Not only did GAO find that the weekly first-time jobless claim report is consistently inaccurate, both with undercounts that ignore backlogs and overcounts due to double-counting, but those with Pandemic Unemployment Assistance (PUA), the program instituted to help independent contractors and freelancers, are being underpaid. Many states implemented PUA but just paid out the minimum level for millions of participants, putting income under the poverty line in 70 percent of the states studied. Of course, PUA goes away on December 26, replacing that minimum payment with nothing.

Inaccurate data is brutal. Furthermore, we entrusted the main individual payout for millions of desperate people to state unemployment systems of generally poor quality, which allowed far too many to slip through the cracks. If the pandemic isn’t an argument to federalize unemployment, or at the very least standardize benefit eligibility and delivery so Bank of America cannot play havoc with people’s lives based on one lucrative contract in California, we’ll never do it.

Blessed Are the Dealmakers

One thing I’ve been repeating consistently about COVID relief is how easy it would be to put something together to solve the problem. We know we’re about six months out from widespread vaccine take-up. We know the major factors that cause community spread. So a limited but robust program that allows people to stay home, lets the attendant businesses survive, fills the state and local budget gaps, and perhaps most important, provides the money to actually get the vaccine distributed around the country would do the job.

So a bipartisan group of Senators went ahead and put together a deal that does just that. Only because it’s a bipartisan group of Senators, it’s not quite as good as it needs to be, it adds in completely unnecessary elements, and it’s more about the vanity of these politicians showing themselves to be above politics than anything else.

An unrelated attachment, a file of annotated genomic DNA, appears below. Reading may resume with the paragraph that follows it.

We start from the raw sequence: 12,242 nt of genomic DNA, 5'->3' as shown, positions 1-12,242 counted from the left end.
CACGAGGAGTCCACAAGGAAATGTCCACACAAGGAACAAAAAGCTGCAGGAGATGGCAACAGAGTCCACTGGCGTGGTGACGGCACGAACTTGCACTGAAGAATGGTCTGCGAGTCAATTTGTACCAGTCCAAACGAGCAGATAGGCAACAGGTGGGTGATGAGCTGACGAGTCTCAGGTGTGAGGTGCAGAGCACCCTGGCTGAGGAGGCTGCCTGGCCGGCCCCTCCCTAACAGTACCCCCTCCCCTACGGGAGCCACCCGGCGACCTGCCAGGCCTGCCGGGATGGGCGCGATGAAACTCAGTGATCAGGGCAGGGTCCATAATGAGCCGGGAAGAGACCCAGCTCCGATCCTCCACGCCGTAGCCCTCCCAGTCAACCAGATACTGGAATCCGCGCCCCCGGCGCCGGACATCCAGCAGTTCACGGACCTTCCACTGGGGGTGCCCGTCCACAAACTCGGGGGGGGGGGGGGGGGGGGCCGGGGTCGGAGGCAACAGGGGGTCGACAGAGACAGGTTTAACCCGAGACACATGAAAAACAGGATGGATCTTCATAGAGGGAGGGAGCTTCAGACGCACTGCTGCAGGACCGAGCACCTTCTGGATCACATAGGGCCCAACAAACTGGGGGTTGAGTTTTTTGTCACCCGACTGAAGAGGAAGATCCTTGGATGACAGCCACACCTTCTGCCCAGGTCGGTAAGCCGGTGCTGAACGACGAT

This deal continues to make the mistake of not building something coherent. It includes a $300/week expansion of unemployment insurance, $300 billion more for the flawed PPP program, $240 billion in state and local grants, $50 billion for vaccine distribution and health measures, and a temporary (six-month) liability shield for corporations where workers or employees are infected. There’s also transit funding and rental assistance.

The vaccine money (which should be an immediate disaster relief package) is good. State/local isn’t enough but it’s a start; same with transit and rental assistance. The liability shield is downright ghoulish, a license to kill. But you have a boost to UI and also the PPP, which is mostly a pass-through to employees (though we don’t have the details of this iteration). In other words you have two programs to compensate employees and nothing to keep the businesses alive, as well as a PPP system that kind of induces people to come to work when everyone should be staying home.